In a study of 32 people with heart failure, the 14 patients who felt the most depressed had nearly twice the levels of this protein in their blood.
The protein, tumour necrosis factor alpha (TNF-alpha), is one member of a large family of cytokines. The cytokines often cause inflammation in their effort to repair an injured or infected area of the body. In the case of heart failure, this inflammation makes it even more difficult for the heart to pump blood.
“People with heart failure typically have much higher TNF-alpha levels than people without the disease,” said Amy Ferketich, the study’s lead author and an assistant professor of public health at Ohio State. “But depression seems to make levels of this cytokine even higher, which is bad for patients.”
They recruited 32 patients from the heart failure clinic at Ohio State. The participants answered the 21-question Beck Depression Inventory, a tool that physicians and scientists use to measure symptoms of depression. The researchers drew blood samples from each patient. From these samples they evaluated levels of three cytokines: TNF-alpha, interleukin-6 (IL-6) and interleukin-1beta (IL-1beta).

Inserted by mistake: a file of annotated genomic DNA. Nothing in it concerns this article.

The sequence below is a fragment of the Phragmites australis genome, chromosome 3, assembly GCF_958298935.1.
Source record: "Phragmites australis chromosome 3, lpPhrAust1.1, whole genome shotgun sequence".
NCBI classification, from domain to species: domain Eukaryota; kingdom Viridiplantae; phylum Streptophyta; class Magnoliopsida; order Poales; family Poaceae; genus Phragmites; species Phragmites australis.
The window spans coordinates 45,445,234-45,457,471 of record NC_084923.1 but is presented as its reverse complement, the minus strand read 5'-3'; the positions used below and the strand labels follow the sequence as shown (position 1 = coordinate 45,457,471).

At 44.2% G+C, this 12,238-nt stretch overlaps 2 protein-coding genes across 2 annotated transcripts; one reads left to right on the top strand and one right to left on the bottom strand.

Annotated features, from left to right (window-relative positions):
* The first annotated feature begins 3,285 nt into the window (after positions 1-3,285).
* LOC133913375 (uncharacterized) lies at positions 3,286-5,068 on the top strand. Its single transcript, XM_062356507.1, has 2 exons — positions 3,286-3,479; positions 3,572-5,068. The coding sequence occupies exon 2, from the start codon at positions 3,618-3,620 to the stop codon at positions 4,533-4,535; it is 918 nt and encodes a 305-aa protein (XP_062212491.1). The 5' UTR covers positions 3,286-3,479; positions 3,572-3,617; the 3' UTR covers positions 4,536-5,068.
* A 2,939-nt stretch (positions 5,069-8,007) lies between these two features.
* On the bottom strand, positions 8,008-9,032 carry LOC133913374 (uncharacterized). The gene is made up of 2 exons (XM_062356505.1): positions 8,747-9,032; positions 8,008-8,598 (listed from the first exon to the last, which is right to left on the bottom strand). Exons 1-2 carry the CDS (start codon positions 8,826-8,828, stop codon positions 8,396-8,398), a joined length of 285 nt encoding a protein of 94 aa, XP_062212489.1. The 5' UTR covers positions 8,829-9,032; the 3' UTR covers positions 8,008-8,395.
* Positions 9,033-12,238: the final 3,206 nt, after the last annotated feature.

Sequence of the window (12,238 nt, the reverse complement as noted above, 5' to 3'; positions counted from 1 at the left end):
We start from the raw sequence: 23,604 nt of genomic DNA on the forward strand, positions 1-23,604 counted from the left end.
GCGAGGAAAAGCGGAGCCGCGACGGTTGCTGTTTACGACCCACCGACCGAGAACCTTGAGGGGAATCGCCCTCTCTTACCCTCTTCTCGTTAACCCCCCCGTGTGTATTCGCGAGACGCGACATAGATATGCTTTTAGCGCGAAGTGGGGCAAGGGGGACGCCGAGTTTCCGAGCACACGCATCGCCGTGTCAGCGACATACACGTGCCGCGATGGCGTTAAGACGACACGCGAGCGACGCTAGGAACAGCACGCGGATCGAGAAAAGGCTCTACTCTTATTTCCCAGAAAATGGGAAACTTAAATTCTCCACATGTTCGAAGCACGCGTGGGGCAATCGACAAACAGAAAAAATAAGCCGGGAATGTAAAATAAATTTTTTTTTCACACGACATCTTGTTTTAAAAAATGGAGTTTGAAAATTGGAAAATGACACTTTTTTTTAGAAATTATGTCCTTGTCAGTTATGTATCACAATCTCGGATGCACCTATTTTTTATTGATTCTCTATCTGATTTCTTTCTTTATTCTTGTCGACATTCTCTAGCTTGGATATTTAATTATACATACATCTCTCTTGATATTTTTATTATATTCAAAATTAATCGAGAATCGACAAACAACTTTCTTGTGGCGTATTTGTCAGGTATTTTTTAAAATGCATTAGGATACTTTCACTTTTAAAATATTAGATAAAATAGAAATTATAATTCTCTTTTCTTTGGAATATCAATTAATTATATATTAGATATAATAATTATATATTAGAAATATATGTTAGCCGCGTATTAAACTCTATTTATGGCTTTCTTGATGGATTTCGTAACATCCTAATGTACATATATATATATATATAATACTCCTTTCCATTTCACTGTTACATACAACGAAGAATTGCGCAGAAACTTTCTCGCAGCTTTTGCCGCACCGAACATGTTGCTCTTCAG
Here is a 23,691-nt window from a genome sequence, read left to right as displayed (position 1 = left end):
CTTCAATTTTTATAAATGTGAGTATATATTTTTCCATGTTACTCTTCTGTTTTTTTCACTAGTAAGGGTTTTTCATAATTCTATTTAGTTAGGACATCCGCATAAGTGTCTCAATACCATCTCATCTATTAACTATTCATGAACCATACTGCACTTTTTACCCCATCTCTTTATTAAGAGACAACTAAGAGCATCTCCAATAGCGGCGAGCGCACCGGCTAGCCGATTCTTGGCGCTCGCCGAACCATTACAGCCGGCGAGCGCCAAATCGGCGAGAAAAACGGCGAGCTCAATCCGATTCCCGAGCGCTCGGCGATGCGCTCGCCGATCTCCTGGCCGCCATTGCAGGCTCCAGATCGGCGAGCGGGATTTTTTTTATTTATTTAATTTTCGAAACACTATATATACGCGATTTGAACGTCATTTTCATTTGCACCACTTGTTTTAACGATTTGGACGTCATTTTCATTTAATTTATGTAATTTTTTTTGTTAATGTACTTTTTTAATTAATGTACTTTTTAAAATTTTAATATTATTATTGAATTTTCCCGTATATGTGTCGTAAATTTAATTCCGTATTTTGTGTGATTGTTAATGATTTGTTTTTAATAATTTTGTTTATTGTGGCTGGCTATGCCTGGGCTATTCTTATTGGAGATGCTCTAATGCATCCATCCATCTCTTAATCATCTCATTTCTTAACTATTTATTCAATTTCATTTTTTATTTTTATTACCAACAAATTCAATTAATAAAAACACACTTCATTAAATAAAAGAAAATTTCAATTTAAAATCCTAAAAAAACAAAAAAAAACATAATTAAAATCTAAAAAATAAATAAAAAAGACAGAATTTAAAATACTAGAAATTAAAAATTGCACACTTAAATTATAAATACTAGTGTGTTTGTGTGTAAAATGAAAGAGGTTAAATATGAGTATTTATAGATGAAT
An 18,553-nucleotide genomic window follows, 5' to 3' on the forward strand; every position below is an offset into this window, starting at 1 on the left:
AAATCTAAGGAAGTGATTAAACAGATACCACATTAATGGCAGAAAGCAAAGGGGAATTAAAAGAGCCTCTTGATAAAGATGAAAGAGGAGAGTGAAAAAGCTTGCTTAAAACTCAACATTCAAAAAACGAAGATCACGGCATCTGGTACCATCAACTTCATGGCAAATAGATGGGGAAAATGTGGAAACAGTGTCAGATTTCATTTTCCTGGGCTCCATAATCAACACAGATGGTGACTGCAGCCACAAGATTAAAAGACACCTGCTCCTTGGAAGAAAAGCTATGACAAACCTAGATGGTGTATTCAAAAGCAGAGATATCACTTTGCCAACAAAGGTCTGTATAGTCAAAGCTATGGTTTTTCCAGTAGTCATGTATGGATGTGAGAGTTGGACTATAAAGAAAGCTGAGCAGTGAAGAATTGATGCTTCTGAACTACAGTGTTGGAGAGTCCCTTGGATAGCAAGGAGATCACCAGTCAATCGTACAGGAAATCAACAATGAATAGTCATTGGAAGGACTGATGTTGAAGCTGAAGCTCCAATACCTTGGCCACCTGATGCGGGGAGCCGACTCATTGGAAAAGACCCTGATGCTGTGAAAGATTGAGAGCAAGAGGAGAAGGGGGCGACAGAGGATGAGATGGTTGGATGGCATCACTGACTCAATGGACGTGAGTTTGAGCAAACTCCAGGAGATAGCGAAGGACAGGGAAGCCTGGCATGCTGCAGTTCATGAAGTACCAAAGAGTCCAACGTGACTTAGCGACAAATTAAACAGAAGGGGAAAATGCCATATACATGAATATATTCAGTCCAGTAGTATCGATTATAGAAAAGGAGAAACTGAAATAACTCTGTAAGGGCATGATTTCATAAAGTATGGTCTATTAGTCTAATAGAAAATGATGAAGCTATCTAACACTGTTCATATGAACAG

Indeed, all of the patients in the study had higher-than-normal levels of each cytokine. However, TNF-alpha was still markedly higher in patients who reported feeling depressed on a regular basis.
“We were surprised to find that this wasn’t the case for the other two cytokines,” Ferketich said. “That suggests that something about depression may trigger the production of TNF-alpha.”
“Depression clearly raises the levels of one cytokine, which plays a role in increasing inflammation,” Ferketich said. “What we don’t know for sure is if depression causes the inflammation which may lead to heart failure or if heart failure causes depression which accelerates inflammation.”
MEDICA.de; Source: Ohio State University